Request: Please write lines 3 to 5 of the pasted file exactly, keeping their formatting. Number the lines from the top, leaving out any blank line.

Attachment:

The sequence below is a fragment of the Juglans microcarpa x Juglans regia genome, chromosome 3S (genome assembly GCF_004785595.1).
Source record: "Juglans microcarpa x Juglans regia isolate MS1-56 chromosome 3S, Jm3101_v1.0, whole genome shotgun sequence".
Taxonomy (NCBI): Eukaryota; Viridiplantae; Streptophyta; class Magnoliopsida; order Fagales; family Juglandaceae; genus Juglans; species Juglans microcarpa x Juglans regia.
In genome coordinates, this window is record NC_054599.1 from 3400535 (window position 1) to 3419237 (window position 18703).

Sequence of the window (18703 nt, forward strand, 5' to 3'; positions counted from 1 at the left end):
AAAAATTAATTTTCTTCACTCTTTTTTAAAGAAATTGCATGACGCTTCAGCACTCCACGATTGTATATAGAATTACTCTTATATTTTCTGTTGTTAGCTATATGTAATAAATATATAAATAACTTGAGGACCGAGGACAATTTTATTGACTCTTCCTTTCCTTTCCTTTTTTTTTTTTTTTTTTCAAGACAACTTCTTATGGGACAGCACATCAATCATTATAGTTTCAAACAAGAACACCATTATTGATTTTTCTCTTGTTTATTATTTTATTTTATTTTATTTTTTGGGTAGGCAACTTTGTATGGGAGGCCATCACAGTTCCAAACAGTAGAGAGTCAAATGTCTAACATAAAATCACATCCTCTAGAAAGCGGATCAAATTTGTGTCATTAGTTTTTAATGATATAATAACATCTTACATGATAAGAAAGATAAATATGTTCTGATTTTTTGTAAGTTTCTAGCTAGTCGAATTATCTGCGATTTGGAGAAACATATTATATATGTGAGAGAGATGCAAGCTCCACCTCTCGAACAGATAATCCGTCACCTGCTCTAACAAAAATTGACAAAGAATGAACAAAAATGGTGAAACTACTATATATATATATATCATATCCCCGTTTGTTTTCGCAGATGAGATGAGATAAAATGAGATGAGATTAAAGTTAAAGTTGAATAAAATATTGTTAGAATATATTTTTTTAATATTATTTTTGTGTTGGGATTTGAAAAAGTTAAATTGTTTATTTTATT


Taxonomy (NCBI): Eukaryota; Viridiplantae; Streptophyta; class Magnoliopsida; order Fagales; family Juglandaceae; genus Juglans; species Juglans microcarpa x Juglans regia.
In genome coordinates, this window is record NC_054599.1 from 3400535 (window position 1) to 3419237 (window position 18703).

Sequence of the window (18703 nt, forward strand, 5' to 3'; positions counted from 1 at the left end):